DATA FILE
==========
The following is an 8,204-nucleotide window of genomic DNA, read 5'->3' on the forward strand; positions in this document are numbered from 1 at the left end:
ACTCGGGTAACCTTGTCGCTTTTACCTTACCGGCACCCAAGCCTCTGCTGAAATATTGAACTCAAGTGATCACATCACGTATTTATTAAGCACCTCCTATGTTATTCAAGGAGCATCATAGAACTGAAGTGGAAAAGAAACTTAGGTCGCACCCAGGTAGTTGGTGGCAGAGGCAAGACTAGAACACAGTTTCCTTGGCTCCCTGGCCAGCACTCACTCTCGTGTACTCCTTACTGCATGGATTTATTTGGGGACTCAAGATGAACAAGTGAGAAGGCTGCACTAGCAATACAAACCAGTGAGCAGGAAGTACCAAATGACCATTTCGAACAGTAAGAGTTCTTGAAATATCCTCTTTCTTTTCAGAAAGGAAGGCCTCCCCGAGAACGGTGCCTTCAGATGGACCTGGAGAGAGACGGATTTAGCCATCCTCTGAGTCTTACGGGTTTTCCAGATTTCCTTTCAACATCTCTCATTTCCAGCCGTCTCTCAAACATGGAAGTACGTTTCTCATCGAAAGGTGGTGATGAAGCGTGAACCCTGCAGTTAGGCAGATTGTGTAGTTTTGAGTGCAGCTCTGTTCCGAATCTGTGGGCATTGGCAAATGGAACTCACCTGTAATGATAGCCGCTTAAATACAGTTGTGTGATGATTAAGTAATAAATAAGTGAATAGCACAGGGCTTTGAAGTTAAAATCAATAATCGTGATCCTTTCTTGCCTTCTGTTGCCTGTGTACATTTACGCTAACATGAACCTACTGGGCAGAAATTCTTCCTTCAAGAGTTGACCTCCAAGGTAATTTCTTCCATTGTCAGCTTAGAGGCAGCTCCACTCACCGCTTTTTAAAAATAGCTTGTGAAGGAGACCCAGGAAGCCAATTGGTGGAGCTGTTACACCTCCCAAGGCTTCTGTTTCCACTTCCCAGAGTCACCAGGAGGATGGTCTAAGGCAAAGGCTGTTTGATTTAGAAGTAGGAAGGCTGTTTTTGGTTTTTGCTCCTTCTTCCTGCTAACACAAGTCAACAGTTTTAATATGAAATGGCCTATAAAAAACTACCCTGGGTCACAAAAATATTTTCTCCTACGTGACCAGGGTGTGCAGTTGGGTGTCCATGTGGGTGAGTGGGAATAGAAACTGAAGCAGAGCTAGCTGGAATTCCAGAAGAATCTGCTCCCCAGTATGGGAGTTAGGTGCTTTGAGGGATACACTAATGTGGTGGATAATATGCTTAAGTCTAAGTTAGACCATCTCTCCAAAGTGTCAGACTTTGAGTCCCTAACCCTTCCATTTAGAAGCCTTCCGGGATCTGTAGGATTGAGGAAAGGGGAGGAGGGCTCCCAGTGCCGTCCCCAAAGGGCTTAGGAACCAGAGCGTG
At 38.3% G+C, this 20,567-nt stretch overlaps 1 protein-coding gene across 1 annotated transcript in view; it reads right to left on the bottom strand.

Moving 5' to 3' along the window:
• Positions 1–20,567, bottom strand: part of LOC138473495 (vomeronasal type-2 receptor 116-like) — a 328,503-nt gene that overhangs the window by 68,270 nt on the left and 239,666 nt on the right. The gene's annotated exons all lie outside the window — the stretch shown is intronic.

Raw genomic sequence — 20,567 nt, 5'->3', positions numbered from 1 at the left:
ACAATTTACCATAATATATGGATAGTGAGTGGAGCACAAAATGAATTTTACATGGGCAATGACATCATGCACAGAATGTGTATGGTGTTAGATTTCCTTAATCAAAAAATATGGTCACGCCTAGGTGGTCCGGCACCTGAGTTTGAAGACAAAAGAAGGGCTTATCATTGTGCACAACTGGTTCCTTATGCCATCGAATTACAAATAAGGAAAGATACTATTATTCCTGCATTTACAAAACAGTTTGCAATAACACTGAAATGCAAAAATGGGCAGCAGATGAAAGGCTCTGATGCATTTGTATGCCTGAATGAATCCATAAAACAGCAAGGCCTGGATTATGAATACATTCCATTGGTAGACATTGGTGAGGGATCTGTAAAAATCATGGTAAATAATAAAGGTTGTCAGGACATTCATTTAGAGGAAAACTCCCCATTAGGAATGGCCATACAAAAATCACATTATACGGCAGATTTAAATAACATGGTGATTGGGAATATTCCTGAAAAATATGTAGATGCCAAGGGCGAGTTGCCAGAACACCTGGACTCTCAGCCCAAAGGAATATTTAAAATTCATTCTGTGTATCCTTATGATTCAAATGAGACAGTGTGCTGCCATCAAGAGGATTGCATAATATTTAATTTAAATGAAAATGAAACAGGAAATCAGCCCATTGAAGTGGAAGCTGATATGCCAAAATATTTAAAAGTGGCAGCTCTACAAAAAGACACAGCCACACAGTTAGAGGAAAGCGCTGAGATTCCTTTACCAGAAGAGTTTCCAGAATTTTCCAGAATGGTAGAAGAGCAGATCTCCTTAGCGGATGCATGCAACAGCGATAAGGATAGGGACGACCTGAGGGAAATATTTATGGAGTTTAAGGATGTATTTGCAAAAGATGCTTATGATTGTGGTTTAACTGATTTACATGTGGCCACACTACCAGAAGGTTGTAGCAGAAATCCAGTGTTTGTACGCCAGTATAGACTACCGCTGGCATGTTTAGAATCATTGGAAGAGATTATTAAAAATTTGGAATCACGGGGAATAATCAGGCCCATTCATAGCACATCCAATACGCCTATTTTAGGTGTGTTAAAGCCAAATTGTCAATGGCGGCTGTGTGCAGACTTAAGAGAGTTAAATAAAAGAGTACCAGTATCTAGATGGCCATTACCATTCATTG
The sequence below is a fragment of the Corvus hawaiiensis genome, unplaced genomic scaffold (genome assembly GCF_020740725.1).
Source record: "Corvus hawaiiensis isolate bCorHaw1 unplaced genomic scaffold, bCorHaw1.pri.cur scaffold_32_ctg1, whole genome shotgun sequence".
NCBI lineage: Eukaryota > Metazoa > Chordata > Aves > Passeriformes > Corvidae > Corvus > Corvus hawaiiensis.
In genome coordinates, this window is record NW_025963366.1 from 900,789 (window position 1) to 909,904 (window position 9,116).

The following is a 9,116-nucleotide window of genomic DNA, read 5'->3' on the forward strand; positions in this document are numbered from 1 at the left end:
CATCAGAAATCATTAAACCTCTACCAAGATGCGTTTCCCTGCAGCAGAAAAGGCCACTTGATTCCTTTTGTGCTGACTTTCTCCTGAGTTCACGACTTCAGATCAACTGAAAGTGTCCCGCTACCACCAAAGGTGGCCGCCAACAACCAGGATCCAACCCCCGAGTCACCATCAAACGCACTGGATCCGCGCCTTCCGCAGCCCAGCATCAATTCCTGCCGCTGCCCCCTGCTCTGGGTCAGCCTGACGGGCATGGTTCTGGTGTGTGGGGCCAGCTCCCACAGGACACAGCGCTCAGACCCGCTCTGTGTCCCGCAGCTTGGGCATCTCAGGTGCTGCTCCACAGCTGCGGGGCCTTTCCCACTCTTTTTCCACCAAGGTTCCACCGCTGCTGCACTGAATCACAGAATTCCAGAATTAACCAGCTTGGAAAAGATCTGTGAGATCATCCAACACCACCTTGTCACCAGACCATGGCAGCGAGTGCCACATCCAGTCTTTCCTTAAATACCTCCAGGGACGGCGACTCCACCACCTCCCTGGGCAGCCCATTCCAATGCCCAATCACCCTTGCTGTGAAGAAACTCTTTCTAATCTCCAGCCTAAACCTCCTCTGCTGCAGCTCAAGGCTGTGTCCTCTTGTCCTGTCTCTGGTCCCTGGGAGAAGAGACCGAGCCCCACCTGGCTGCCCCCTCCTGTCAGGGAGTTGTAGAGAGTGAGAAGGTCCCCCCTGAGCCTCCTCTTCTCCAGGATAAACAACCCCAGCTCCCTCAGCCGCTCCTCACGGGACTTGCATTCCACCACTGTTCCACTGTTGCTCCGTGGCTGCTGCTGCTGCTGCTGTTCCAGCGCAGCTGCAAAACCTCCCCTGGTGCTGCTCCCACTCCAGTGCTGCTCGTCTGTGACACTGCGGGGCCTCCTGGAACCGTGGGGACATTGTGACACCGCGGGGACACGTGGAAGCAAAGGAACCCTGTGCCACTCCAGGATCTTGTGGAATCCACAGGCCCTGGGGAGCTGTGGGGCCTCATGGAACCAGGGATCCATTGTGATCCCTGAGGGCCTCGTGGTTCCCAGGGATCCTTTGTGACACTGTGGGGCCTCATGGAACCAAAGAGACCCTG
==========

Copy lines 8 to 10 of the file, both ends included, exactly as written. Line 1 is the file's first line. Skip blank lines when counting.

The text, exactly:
The sequence below is a fragment of the Corvus hawaiiensis genome, unplaced genomic scaffold (genome assembly GCF_020740725.1).
Source record: "Corvus hawaiiensis isolate bCorHaw1 unplaced genomic scaffold, bCorHaw1.pri.cur scaffold_32_ctg1, whole genome shotgun sequence".
NCBI lineage: Eukaryota > Metazoa > Chordata > Aves > Passeriformes > Corvidae > Corvus > Corvus hawaiiensis.